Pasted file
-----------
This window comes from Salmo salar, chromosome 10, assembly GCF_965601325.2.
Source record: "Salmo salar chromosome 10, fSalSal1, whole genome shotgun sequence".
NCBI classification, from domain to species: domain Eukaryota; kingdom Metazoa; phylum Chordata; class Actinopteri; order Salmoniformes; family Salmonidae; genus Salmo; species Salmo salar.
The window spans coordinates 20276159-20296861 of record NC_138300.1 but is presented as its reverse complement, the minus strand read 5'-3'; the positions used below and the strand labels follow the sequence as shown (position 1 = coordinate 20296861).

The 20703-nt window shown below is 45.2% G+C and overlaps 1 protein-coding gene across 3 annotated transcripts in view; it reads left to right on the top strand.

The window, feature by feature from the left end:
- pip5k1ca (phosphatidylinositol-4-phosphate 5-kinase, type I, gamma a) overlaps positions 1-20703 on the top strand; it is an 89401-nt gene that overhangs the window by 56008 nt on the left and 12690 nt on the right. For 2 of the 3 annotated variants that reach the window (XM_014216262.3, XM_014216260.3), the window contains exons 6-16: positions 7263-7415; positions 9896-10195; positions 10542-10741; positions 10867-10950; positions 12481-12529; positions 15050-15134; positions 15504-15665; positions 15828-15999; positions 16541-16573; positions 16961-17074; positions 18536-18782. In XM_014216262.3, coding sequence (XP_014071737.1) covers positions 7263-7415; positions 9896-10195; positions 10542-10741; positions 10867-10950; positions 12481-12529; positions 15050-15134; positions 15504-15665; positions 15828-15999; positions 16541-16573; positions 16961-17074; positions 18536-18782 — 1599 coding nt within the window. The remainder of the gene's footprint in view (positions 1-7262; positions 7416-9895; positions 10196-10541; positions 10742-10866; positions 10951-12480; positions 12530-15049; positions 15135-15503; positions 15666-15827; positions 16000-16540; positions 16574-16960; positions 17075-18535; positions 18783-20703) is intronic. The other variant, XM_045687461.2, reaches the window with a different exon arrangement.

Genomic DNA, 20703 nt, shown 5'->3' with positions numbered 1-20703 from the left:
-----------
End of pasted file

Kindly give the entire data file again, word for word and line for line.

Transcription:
This window comes from Salmo salar, chromosome 10, assembly GCF_965601325.2.
Source record: "Salmo salar chromosome 10, fSalSal1, whole genome shotgun sequence".
NCBI classification, from domain to species: domain Eukaryota; kingdom Metazoa; phylum Chordata; class Actinopteri; order Salmoniformes; family Salmonidae; genus Salmo; species Salmo salar.
The window spans coordinates 20276159-20296861 of record NC_138300.1 but is presented as its reverse complement, the minus strand read 5'-3'; the positions used below and the strand labels follow the sequence as shown (position 1 = coordinate 20296861).

The 20703-nt window shown below is 45.2% G+C and overlaps 1 protein-coding gene across 3 annotated transcripts in view; it reads left to right on the top strand.

The window, feature by feature from the left end:
- pip5k1ca (phosphatidylinositol-4-phosphate 5-kinase, type I, gamma a) overlaps positions 1-20703 on the top strand; it is an 89401-nt gene that overhangs the window by 56008 nt on the left and 12690 nt on the right. For 2 of the 3 annotated variants that reach the window (XM_014216262.3, XM_014216260.3), the window contains exons 6-16: positions 7263-7415; positions 9896-10195; positions 10542-10741; positions 10867-10950; positions 12481-12529; positions 15050-15134; positions 15504-15665; positions 15828-15999; positions 16541-16573; positions 16961-17074; positions 18536-18782. In XM_014216262.3, coding sequence (XP_014071737.1) covers positions 7263-7415; positions 9896-10195; positions 10542-10741; positions 10867-10950; positions 12481-12529; positions 15050-15134; positions 15504-15665; positions 15828-15999; positions 16541-16573; positions 16961-17074; positions 18536-18782 — 1599 coding nt within the window. The remainder of the gene's footprint in view (positions 1-7262; positions 7416-9895; positions 10196-10541; positions 10742-10866; positions 10951-12480; positions 12530-15049; positions 15135-15503; positions 15666-15827; positions 16000-16540; positions 16574-16960; positions 17075-18535; positions 18783-20703) is intronic. The other variant, XM_045687461.2, reaches the window with a different exon arrangement.

Genomic DNA, 20703 nt, shown 5'->3' with positions numbered 1-20703 from the left: